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Perfect penmanship: Slayton girl wins national handwriting championship

Annie Scandrett's beautiful penmanship honored in Zaner-Bloser contest.

Annie Scandrett, 12, of Slayton, recently was honored as a champion in the Zaner-Bloser national handwriting contest.
Scott Mansch / The Globe
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SLAYTON — Blessed with two parents as educators and an inherent love to learn, Annie Scandrett’s future seems obvious by following the handwriting on the wall.

But this precocious 12-year-old isn’t sure if education will be a career. That’s because she’s too busy these days with dance classes, softball and volleyball practice, fishing and hunting, cooking, reading and writing. Her family, which includes parents Jacob and Erin, and sisters Lila, Cassie and Cora, is the center of her world and attention.

This summer there’s also a lot of rock picking at her grandfather’s farm.

And oh yes, the interview requests.

Annie, who recently won a national championship for her penmanship in the Zaner-Bloser 31st annual National Handwriting Contest, has become somewhat of a celebrity here in this village of about 2,000. She was named a state and national champion for her age group in the Zaner-Bloser contest, which picks nine overall “Grand Champions.”


A sample of Annie Scandrett's handwriting. This was the phrase she had to write for the national competition, as it includes every letter of the alphabet.
Scott Mansch / The Globe

Annie, who just completed sixth grade at West Elementary school in Slayton, is eagerly anticipating this fall when she enters Murray County Central High.

“I like school a lot,” she says. “I like to learn new things and get to know people.”

And what of growing up in a household full of sisters?

“It’s all good,” Annie says.

Her name is not Ann or Andrea. It’s Annie, as in the title of the Broadway play and hit movie. Her father likens his family to that made famous by “Little House On The Prairie,” which featured the stories of a close-knit clan from Walnut Grove, Minnesota.

The Scandretts live on an acreage north of Slayton.

“I like it out there,” Annie says. “I like taking walks to the (Beaver Creek).”

Also an accomplished hunter (with two deer so far) and avid fisherman, Annie is as comfortable outdoors as inside at the table practicing her cursive penmanship.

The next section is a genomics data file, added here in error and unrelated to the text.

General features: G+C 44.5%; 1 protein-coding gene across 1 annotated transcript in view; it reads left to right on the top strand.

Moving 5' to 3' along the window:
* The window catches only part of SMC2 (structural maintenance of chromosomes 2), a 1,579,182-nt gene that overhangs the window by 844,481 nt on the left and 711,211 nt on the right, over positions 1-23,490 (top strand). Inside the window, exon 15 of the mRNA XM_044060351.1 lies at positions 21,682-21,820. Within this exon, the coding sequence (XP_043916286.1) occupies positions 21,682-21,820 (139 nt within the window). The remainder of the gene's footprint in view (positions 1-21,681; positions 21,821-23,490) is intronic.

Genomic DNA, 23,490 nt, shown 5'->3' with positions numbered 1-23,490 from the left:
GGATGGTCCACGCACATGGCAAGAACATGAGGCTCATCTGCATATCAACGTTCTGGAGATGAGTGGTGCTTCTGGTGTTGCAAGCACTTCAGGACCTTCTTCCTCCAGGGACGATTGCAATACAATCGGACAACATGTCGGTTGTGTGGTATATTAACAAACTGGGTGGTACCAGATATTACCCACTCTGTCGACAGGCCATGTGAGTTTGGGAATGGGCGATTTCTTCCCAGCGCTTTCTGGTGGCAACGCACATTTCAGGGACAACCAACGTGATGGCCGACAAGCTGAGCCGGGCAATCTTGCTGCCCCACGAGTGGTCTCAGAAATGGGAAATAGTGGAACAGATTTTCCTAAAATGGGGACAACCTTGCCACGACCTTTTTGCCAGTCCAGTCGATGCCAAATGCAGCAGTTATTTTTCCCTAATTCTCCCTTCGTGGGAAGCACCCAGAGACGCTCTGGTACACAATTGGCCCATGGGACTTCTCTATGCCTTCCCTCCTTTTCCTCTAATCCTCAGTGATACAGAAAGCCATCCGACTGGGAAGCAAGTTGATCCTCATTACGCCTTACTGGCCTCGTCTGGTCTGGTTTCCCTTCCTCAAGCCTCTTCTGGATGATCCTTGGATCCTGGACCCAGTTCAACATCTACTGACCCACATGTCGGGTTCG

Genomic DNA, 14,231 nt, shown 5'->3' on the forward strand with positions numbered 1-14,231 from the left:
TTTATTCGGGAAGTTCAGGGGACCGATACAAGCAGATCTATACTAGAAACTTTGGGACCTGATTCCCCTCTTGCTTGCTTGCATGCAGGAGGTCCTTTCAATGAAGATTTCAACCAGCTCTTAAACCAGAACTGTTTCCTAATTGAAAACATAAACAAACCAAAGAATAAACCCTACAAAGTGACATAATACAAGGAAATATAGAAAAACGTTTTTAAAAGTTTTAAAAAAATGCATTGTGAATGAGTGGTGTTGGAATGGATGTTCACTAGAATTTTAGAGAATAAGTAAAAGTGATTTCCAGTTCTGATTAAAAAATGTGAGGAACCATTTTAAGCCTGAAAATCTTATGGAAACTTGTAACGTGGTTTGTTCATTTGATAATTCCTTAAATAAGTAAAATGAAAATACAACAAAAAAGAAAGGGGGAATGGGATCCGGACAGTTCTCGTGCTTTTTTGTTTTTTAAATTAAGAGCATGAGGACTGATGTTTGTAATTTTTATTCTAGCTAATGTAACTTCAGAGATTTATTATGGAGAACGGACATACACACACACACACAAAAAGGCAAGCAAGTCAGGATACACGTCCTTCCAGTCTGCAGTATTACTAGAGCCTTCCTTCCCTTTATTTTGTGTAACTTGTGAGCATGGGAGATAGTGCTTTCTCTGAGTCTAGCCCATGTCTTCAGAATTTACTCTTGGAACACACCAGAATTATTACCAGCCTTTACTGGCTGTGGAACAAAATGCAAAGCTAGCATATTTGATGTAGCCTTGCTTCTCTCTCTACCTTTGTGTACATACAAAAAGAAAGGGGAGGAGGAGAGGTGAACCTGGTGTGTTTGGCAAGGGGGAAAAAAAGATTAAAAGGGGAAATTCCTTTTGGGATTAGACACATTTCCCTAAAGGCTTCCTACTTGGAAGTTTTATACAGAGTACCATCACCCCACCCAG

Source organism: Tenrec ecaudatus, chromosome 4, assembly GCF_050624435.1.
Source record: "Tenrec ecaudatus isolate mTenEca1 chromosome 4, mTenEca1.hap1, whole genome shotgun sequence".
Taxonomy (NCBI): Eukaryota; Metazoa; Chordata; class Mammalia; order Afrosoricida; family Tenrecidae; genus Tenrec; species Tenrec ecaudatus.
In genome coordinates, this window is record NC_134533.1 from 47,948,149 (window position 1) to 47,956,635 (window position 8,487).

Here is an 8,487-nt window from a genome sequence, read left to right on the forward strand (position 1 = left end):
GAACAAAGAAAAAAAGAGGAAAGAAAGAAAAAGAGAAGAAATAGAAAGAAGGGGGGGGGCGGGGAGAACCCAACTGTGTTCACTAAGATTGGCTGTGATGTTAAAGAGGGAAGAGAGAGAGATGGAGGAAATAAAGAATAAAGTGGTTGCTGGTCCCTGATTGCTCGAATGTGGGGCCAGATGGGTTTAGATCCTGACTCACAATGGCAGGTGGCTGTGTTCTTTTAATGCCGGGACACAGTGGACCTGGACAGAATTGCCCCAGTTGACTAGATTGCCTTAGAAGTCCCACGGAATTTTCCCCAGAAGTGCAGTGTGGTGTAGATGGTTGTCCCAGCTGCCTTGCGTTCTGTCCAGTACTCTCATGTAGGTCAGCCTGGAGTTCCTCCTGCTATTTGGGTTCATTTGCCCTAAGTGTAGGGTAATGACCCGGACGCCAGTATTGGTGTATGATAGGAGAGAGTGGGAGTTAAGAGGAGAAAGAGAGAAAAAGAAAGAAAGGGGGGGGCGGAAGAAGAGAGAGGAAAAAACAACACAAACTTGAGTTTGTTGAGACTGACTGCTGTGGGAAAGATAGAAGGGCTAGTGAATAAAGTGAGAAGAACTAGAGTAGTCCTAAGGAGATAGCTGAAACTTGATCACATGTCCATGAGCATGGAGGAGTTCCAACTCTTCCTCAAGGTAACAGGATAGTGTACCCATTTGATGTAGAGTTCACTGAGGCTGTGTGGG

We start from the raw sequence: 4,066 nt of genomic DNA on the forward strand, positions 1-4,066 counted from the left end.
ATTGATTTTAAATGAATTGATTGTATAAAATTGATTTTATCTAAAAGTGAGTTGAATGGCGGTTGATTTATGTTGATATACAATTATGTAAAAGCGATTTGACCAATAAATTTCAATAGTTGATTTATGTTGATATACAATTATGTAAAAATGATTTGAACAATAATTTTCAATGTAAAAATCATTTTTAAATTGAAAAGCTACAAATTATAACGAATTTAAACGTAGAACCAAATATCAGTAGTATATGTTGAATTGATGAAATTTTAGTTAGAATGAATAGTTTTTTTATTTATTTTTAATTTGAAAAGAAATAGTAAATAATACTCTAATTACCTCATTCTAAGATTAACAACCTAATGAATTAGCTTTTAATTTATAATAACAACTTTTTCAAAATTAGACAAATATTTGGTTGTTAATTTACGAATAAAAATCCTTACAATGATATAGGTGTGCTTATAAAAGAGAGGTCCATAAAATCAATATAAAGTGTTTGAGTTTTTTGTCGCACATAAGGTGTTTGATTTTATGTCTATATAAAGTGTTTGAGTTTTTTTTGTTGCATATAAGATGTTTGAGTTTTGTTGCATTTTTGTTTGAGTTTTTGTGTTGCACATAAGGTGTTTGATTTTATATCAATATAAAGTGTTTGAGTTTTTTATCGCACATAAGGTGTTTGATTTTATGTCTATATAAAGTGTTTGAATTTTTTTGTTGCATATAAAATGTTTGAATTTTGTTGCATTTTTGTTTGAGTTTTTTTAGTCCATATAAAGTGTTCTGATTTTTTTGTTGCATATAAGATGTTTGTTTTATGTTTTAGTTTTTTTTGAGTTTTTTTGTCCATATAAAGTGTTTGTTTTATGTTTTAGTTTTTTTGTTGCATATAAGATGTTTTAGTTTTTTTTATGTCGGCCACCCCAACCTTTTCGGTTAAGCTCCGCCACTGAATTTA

The latter amazes her father, who for the last six years has been principal at MCC.

“I remember in second grade I got an unsatisfactory in handwriting,” he smiles.

Annie’s talent was not inherited, apparently, from her Dad.

“Not from me, that’s for sure,” he says.

It’s there, though. That is obvious. The Zander-Bloser contest was judged on shape, spacing and slanting of letters. The right-handed Annie works carefully when asked for an example of her handiwork.

The thousands of contestants were required to write “The quick brown fox jumps over the lazy dog,” which includes all letters of the alphabet.

She’d finished runner-up in the contest as an 11-year-old.

“It was kinda stressful,” she recalls of this year’s contest. “You only have one chance, and you have to make it count.”


Mission accomplished.

Annie says her life has changed.

“Well, I got $500,” she smiles. “I’ll probably put a lot in savings.”

A pause. And then another great smile.

“And then go to Hobby Lobby.”

In an age of texting, Annie is a throwback. She prefers to send letters and notes written in longhand.

“Besides,” she says, “I don’t have a phone.”

Hand-written notes and letters, she adds, shows a little more effort. She has cousins in Australia and writes them letters.

To be sure, anything that Annie writes longhand is easy to read.

“I feel like if you put a lot of effort into something, you can succeed and do good things,” she says.

The handwriting on the wall? More like on the paper. At least when it comes to Annie Scandrett’s future.

And one more thing.

“I want to thank everyone,” she says. “My teachers, and parents and sisters and grandparents. They’ve all helped me.”

Scott Mansch can be reached at smansch5rockets@gmail.com.

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